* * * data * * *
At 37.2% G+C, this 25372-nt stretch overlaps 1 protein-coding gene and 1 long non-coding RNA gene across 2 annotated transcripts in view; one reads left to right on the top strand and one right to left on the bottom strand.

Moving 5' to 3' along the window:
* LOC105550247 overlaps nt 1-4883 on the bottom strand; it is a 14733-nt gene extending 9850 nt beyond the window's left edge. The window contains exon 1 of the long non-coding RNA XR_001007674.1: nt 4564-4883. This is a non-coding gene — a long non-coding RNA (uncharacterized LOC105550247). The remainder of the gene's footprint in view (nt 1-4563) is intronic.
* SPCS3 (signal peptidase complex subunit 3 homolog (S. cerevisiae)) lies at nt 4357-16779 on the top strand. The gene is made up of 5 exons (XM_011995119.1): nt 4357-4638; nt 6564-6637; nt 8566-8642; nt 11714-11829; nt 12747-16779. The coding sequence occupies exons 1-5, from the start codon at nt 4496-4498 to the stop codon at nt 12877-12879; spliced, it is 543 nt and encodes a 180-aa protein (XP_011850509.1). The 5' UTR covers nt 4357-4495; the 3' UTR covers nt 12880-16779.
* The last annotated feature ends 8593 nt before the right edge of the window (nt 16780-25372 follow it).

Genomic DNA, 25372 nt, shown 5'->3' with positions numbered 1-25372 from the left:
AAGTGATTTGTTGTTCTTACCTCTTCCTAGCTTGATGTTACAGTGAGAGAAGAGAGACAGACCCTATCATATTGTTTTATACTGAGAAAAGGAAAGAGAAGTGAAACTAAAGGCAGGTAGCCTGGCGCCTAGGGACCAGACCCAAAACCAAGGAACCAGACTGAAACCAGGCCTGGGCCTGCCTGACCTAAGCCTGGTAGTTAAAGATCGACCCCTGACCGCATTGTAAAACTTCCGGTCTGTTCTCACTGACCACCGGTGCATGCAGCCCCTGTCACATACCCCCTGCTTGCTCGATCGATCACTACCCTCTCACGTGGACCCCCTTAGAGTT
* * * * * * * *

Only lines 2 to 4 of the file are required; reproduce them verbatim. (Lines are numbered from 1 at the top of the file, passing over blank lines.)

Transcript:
Moving 5' to 3' along the window:
* LOC105550247 overlaps nt 1-4883 on the bottom strand; it is a 14733-nt gene extending 9850 nt beyond the window's left edge. The window contains exon 1 of the long non-coding RNA XR_001007674.1: nt 4564-4883. This is a non-coding gene — a long non-coding RNA (uncharacterized LOC105550247). The remainder of the gene's footprint in view (nt 1-4563) is intronic.
* SPCS3 (signal peptidase complex subunit 3 homolog (S. cerevisiae)) lies at nt 4357-16779 on the top strand. The gene is made up of 5 exons (XM_011995119.1): nt 4357-4638; nt 6564-6637; nt 8566-8642; nt 11714-11829; nt 12747-16779. The coding sequence occupies exons 1-5, from the start codon at nt 4496-4498 to the stop codon at nt 12877-12879; spliced, it is 543 nt and encodes a 180-aa protein (XP_011850509.1). The 5' UTR covers nt 4357-4495; the 3' UTR covers nt 12880-16779.